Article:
Inbee Park gives an Olympic masterclass as Aussies inspired to fight on

Inbee Park Olympics 595

KOREA’S Inbee Park didn’t seem like she could miss a putt on her way to an historic five stroke victory at the Rio Olympics but the Aussie pair of Minjee Lee and Su Oh were far from disgraced.

Park shot a final round 5-under 66 to close on 16-under and cruise to victory as golf returned to the Olympics for the first time in more than a century.

Park fired seven birdies to keep Kiwi world No.1 and runner up Lydia Ko (69) and the third placegetter, China’s Shanshan Feng (69) at bay.

Lee and Oh both had chances of snaring bronze. Lee finished with a 4-under 67 at 8-under to be tied seventh while down the stretch Oh failed to capitalised on her third round 66, finishing with a 70 to close on 5-under tied 13th.

“I’m pretty happy with the result, especially after the first nine I was pretty far back,” Lee said.

“But I’m glad I could make a couple of birdies coming in and good one on the last to finish on good note.

“I probably could have made those putts on 16 and 17. But that’s golf – you’re not going to win all of them.

“But I feel good, like I’ve done Australia proud.”

Victoria’s Oh leapt into medal contention with great birdies on the 10th and 11th holes but came to grief with a double bogey on the 13 after a shocker of a bunker lie.

“I was playing really well, didn’t do anything bad and just hit one bad shot into a really bad place that I couldn’t recover from,” said Oh, who compounded her error with a bogie on 14 before closing with another birdie.

“It was the wrong time really. It could have happened on Thursday and I’d have finished in the same place, but it just means more at that time and place.

“That was just the one place you couldn’t really go … and I went there.”

The two Aussie 20 year olds were full of praise for the Olympic experience and were hopeful of another chance at an Olympic medal in Tokyo in four years.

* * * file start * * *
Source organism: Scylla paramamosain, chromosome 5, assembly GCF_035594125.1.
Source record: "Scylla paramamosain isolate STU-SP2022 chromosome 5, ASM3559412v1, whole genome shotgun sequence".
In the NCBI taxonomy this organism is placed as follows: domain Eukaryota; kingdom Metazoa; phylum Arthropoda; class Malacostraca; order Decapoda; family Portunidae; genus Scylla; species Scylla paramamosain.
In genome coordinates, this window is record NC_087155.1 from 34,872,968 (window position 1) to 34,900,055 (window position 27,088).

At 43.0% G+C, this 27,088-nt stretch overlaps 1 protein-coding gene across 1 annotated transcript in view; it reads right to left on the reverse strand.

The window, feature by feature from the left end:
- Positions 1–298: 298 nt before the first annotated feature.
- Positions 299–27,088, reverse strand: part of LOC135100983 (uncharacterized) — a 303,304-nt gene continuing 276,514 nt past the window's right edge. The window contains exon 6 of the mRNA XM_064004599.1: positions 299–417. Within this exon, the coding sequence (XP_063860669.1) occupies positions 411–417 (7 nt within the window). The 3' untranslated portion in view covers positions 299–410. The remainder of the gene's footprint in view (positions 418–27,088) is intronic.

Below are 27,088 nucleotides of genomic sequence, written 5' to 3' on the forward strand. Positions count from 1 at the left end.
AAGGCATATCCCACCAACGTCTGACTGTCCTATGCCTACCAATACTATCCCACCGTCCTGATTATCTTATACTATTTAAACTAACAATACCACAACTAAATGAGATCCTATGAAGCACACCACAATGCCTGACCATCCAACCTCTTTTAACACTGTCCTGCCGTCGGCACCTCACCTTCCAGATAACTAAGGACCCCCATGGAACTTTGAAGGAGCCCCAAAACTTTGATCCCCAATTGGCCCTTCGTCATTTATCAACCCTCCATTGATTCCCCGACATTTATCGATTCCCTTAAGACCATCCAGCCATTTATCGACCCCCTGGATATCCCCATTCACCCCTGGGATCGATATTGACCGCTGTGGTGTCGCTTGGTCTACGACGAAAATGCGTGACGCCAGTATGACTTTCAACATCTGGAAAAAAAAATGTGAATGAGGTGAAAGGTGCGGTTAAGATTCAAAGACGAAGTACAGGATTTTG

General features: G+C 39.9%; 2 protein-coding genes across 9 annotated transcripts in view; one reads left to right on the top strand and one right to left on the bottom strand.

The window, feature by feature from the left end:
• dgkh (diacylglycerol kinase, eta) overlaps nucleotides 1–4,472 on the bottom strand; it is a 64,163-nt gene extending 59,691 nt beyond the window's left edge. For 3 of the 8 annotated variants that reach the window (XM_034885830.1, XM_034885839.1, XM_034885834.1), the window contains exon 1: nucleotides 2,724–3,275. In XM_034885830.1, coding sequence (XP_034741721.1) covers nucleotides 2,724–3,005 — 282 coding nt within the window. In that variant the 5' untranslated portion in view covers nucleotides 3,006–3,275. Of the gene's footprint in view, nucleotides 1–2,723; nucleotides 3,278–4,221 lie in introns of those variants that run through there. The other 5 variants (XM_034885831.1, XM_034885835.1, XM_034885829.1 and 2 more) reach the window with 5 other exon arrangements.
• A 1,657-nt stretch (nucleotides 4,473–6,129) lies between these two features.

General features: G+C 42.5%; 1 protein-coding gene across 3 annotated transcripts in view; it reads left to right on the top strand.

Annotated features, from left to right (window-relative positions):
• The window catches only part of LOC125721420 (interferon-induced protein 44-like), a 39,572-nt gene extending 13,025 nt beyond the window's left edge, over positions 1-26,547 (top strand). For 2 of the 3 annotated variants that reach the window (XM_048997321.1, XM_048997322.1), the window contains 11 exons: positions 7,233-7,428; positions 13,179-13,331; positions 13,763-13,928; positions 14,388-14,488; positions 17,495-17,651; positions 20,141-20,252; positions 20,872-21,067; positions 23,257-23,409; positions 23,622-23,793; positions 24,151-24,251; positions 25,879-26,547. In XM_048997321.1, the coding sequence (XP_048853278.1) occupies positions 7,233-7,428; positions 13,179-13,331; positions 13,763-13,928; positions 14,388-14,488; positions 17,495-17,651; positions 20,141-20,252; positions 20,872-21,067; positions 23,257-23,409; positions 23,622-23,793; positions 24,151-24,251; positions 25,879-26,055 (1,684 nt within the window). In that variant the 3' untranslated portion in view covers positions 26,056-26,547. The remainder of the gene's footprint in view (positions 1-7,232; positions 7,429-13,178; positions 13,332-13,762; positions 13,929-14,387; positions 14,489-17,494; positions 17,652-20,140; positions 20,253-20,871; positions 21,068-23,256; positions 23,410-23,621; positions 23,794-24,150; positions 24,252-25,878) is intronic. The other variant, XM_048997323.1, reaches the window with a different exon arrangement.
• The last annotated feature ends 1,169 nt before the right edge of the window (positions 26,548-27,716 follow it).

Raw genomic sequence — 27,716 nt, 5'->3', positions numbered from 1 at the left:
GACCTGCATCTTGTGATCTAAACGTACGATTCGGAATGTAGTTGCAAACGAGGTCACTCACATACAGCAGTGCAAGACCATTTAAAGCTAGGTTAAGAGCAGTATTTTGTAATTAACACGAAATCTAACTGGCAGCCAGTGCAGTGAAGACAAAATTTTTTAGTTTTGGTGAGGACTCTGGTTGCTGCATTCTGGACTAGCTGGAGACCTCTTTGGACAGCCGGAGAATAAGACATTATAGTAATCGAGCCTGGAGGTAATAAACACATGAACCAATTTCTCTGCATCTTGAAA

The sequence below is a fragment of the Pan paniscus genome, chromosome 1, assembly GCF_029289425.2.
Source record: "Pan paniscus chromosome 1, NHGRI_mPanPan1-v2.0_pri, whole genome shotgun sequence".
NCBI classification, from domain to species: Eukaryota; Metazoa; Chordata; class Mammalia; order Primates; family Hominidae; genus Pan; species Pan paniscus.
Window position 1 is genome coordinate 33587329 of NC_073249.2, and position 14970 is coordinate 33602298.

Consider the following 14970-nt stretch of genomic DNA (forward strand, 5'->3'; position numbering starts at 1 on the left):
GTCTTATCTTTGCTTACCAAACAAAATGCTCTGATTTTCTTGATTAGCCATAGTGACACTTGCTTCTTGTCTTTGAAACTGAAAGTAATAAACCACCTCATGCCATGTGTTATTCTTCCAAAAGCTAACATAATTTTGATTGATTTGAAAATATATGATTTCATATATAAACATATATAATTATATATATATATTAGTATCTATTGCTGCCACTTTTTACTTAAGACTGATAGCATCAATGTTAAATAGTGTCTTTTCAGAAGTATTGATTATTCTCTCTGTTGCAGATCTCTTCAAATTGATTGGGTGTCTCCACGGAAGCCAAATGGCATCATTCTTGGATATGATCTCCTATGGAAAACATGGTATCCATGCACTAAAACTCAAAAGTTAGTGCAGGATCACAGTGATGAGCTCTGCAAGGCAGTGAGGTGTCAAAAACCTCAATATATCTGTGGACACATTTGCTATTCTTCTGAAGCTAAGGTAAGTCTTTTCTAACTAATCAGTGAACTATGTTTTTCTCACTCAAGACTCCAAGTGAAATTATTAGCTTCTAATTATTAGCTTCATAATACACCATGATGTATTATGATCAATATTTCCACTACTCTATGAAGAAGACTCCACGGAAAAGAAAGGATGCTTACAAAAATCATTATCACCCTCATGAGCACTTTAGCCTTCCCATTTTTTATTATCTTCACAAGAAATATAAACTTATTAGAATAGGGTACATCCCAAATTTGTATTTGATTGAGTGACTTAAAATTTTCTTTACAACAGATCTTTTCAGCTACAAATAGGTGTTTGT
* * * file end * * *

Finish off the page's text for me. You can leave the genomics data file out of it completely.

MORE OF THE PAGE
“Normally you play and move on to the next week, but this is all you’ve got. It’s different, I first thought play like another tournament, but it’s not; it’s the Olympics and it’s a special tournament,” Oh said.

“I wanted to do my best because it’s not just another week. It doesn’t come every week.

“When I had that (bad) hole and it’s not like me to get emotional, but I knew I was out of it. I wanted to finish strong and make the best of it.

“But the week overall is unforgettable – that I can call myself an Olympian is quite special. I’m already looking forward to the next one in Tokyo if I can get there again.”

The normally unflappable Lee conceded there was more pressure than a “normal” week on tour.

“You want to medal. You’re always playing for your country, but here you’re really playing for your country. It was such an honour,” she said.

“You always play for Australia, but here you’re really playing for Australia – it’s a different sort of pressure, but it feels good, playing for your whole country.”

The 28 year old Park can now add an Olympic gold medal to her seven major victories.

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